Robinson thinks it might be one of the greatest operations ever performed.
Robinson and Uzzel both survived the transport. Moore, Robinson later discovered, died when his hell ship sank.
Robinson spent nearly two years in Niigata, Japan, working on the docks.
As the Allies advanced, prisoners studied discarded Japanese newspapers, taking them to Navy prisoners who could mark the progress by the shape of the islands on the maps.
By Aug. 16, 1945, the prisoners knew something big had happened. Japanese guards who had never flinched when a single bomber plane flew overhead suddenly watched them intensely -- especially B-29s. Rumors circulated that the war was over.
Robinson had never kept a diary until he got to the Philippines. When the war broke out, he destroyed it. He started another on Aug. 16, 1945: "I am determined to keep an accurate record of our liberation or our closing days, in case we do not survive."
Most of the guards were replaced with new faces, and these guards let the Americans come and go through the camp. Work details ended and the prisoners were given more food. "We had a special dinner tonight, goat stew and applesauce," Robinson noted on Aug. 18. (To a POW, food is always diary worthy.)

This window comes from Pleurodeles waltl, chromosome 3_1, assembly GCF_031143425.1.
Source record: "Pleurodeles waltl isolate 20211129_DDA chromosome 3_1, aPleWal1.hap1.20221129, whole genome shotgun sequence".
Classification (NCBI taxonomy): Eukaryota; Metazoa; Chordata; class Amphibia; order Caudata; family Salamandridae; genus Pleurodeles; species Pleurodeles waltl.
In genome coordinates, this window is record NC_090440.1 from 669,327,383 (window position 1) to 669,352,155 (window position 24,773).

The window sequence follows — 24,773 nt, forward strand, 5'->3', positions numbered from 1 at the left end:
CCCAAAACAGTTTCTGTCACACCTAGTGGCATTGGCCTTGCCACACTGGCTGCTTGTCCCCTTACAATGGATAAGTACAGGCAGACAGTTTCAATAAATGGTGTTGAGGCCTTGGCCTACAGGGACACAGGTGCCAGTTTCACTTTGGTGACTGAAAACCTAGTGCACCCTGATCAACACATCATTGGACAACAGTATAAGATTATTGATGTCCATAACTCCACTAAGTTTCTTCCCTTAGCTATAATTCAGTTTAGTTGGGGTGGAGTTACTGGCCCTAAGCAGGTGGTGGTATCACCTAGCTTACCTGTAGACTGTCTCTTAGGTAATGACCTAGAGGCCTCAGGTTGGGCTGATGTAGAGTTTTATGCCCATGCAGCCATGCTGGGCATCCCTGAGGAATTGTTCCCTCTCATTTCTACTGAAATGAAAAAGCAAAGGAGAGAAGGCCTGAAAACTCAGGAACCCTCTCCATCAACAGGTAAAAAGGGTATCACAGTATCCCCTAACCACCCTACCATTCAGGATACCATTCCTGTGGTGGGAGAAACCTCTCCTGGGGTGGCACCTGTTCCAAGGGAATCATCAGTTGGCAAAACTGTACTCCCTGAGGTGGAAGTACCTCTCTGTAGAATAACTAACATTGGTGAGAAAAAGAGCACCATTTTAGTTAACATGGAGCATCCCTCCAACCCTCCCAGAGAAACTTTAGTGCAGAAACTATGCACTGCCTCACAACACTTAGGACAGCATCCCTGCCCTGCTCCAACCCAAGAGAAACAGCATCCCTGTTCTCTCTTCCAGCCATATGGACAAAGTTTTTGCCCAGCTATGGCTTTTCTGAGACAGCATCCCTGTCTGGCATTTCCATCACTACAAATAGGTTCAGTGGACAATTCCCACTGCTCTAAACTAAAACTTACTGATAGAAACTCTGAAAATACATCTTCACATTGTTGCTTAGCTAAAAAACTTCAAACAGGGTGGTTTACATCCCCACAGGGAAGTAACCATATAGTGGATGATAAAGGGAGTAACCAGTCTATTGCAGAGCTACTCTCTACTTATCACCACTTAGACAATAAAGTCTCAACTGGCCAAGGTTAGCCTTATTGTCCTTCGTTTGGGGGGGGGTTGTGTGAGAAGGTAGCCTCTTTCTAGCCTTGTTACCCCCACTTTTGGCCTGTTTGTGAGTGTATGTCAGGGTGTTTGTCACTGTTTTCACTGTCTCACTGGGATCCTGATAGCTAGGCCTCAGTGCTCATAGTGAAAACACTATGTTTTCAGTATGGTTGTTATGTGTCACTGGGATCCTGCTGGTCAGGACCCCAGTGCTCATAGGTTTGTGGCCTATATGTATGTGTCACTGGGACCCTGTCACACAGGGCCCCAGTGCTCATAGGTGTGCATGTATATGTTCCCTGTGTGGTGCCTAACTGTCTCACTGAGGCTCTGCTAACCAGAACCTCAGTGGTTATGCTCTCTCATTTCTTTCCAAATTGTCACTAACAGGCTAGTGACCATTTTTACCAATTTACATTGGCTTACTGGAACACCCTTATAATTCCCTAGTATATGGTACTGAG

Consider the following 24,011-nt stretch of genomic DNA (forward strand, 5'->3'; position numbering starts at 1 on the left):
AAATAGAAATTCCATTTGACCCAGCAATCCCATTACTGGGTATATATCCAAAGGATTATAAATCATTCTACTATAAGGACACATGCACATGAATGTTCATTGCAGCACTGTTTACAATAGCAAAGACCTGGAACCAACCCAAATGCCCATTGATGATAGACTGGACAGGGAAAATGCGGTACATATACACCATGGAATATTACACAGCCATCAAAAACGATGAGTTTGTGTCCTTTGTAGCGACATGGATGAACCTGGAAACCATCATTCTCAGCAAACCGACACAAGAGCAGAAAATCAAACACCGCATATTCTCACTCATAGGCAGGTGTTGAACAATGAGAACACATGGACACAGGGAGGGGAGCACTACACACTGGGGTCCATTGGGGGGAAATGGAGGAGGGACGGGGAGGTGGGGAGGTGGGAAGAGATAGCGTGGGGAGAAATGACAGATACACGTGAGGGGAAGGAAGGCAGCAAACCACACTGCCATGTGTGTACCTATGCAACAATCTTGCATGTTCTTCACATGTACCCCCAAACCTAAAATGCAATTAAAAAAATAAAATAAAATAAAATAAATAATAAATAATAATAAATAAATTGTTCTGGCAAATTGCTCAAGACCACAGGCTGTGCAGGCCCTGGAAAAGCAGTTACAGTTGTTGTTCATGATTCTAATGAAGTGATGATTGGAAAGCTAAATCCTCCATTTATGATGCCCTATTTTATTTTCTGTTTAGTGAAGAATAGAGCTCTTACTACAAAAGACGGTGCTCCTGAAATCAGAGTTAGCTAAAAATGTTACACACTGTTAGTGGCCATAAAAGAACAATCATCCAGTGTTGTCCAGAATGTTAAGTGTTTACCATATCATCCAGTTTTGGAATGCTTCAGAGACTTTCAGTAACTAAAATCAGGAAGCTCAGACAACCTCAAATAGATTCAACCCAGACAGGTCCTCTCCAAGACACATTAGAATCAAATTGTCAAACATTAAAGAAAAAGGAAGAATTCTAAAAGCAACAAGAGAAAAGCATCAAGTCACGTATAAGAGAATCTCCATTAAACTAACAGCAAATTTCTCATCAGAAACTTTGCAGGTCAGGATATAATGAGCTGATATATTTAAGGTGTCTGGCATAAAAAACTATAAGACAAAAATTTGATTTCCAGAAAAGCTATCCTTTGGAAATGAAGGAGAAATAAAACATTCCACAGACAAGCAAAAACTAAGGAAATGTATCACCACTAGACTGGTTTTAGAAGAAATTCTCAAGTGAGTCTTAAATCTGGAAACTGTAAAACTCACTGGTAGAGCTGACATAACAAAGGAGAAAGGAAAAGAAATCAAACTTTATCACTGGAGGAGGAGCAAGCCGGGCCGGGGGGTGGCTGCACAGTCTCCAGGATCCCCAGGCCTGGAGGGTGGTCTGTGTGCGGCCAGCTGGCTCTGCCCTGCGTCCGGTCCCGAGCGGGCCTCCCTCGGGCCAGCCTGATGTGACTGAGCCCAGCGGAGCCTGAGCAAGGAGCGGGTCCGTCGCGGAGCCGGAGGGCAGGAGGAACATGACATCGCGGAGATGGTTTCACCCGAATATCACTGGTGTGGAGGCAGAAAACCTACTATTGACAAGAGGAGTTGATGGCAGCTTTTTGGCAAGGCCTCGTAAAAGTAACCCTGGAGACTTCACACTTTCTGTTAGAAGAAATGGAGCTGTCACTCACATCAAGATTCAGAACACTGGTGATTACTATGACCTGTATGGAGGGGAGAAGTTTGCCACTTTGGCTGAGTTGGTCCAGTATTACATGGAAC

By Aug. 25, though the prisoners still had no official word about the progress of the war, American planes were dropping food and other supplies. One pilot dropped his barracks bags with his love letters, to give the prisoners some interesting reading while they waited.
"The planes with the ‘B' dropped three packages. One said that we were lucky because Niigata was next up for the atomic bomb, whatever that means," Robinson wrote.
Finally, on Sept. 4, Robinson was freed. He boarded a train to Tokyo and then flew to Okinawa. Gen. Joseph Stillwell met the plane, but would not return the prisoners' salute.
Men, the general told them. After what you've been through, you salute nobody.
Robinson passed under the Golden Gate Bridge at 4 a.m. on Oct. 3, four years after going overseas. Of the 1,800 men of the 200th Coast Artillery who went to the Philippines with Robinson, about 600 returned.
He had one more order to follow. XXXXXX pulled the Battery E roster out of his billfold and made a copy. He doesn't know how many men were lost after he went to Japan, but it was as accurate as he could make it.
He sent the original to Major Reardon. XXXX of XXXX names had been crossed out.